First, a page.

However, in light of the arbitrators' obligations of impartiality and independence (both in national arbitration proceedings9 and international proceedings),10 the existence of a third party funding agreement might be relevant for the purpose of evaluating any possible conflicts of interest on the part of the arbitrators. Therefore, a duty to disclose may be raised in such a context.


The Italian procedural system is based on the 'loser pays' principle and according to Article 91 of the Italian Code of Civil Procedure (i.e., the judge orders the losing party to pay the legal fees and expenses of the successful party).

More precisely, these costs, which encompass court administrative expenses and lawyers' fees, are calculated on the basis of a scale that refers to the amount in dispute. It goes without saying that this system can provide a high level of predictability for all parties to litigation.

To calculate lawyers' fees, Ministerial Decree No. 55/2014 (the Ministerial Decree)11 applies. The Ministerial Decree sets out parameters and criteria for the calculation of fees based on, inter alia, the value of the proceedings, their complexity and the number of parties involved. For instance, by applying the scale contained in the Ministerial Decree, if the value of the case is €10 billion, the lawyers' fees are capped at €150,303. If the value of the case is €20 billion, the lawyers' fees are capped at €195,397.

This amount should be added to the court administrative costs and legal charges (VAT, which is currently 22 per cent), and a mandatory contribution to the lawyers' pension fund (CPA – currently 4 per cent).

As litigation funding in Italy is still underdeveloped, no issues have yet arisen or been addressed by courts concerning how the cost of a litigation funding agreement would be treated under Article 91 of the Italian Code of Civil Procedure.


In light of the foregoing considerations, it is reasonable to conclude that, even though it is still hard to say whether and when third party funding will be successful in Italy, currently there are no rules preventing it. Accordingly, the Italian legal system leaves room for third party funding.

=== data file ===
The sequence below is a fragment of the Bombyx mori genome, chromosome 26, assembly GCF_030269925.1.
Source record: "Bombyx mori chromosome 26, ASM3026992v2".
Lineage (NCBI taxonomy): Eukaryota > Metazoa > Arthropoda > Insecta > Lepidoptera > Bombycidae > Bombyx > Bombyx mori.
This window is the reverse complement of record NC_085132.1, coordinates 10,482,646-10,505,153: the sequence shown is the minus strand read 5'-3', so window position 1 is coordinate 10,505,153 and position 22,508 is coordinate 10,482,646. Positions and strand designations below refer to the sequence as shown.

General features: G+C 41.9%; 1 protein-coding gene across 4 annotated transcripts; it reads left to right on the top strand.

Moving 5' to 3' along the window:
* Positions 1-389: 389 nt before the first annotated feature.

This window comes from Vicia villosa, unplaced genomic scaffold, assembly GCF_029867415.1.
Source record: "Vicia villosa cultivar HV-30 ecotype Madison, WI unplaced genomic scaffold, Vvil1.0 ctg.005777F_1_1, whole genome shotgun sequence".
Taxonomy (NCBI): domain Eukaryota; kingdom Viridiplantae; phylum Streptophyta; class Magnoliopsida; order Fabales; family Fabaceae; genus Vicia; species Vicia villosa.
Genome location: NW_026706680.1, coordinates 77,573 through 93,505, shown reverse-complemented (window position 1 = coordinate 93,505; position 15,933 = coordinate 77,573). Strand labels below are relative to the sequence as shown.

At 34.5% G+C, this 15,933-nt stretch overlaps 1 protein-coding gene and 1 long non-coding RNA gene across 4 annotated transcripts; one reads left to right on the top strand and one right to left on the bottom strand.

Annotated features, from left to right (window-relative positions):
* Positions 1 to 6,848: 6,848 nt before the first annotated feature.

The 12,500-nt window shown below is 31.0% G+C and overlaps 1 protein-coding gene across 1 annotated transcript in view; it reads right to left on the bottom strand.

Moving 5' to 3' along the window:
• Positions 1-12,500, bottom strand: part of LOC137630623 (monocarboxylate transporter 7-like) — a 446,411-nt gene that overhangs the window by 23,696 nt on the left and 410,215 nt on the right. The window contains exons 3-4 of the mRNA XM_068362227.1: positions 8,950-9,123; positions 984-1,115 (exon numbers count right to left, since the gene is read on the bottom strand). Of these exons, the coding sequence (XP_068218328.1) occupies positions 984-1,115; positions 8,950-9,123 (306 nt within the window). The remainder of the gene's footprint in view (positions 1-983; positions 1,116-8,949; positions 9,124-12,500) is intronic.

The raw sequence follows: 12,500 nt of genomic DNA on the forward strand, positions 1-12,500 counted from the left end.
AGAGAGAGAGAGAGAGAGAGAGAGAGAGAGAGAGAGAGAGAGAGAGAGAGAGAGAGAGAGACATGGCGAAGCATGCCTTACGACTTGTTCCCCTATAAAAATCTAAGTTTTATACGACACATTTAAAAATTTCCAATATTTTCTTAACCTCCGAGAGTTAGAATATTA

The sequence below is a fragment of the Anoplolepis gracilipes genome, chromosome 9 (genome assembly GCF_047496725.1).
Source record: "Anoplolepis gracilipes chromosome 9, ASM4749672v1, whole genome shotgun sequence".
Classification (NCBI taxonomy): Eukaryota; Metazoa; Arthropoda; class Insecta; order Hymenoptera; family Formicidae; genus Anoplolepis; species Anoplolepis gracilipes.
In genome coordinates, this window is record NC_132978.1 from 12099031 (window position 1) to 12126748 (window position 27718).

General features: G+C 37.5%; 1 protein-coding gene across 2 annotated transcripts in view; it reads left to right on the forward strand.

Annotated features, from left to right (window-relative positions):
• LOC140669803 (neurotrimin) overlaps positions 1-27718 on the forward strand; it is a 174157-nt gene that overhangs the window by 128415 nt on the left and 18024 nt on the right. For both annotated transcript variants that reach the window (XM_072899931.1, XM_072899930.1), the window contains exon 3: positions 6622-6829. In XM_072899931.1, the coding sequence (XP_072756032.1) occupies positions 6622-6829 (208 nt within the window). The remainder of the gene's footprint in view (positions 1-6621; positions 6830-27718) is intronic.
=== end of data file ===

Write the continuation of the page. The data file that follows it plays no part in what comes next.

In this connection, the third party funding may cover several fields. Firstly, bankruptcy proceedings. The funder's support might allow and enhance bankruptcy proceedings to pursue a complex and time-consuming claim without any risk of incurring relevant costs that may reduce the (usually restricted) assets available to the creditors.

Another relevant field may be debt collection. For instance, bankrupt entities could sell debts for collection to third parties as part of the court-supervised bankruptcy process, so that the debt purchaser can pursue the debt collection process against debtors who failed to pay the due amount instead of the bankrupt entities.

Finally, funders may play a role in the area of antitrust claims. Most cartel damage claims are follow-on actions from a European Commission finding of liability. In such a context, the funder may help claimants in overcoming obstacles to class actions, including the length and cost of the entire process and the risks related to the passing-on defence.

In essence, even though not yet common, third party funding may represent a shift towards increased access to justice, private enforcement of law and equality of arms in the Italian legal system.


1 Federico Banti is a partner and Eva de Götzen is a senior lawyer at Osborne Clarke.

2 They were at first allowed pursuant to Law Decree No. 223/2006. See below.

3 See Article 74 of Presidential Decree No. 115 dated 30 May 2002.

4 Article 2549, Italian Civil Code.

5 Article 2552, Italian Civil Code.

6 Article 2553, Italian Civil Code.

7 See the consolidated version of Milan Court Circular No. 2/2010, bankruptcy section, dated 23 March 2010 and integrated pursuant to Circular No. 4/2010 dated 29 September 2010, point H.15.o).

8 See the Milan Court Circular No. 3/2012, bankruptcy section, dated 4 December 2012 (available at https://www.tribunale.milano.giustizia.it/files/fallimenti/Circolari/circolare3_2012.pdf).

9 See, for instance, Article 18 of the Regulations of the Milan Chamber of Arbitration.

10 Namely, the IBA Guidelines on Conflicts of Interest in International Arbitration.

11 As referred to by Article 13 of Law 247 dated 31 December 2012.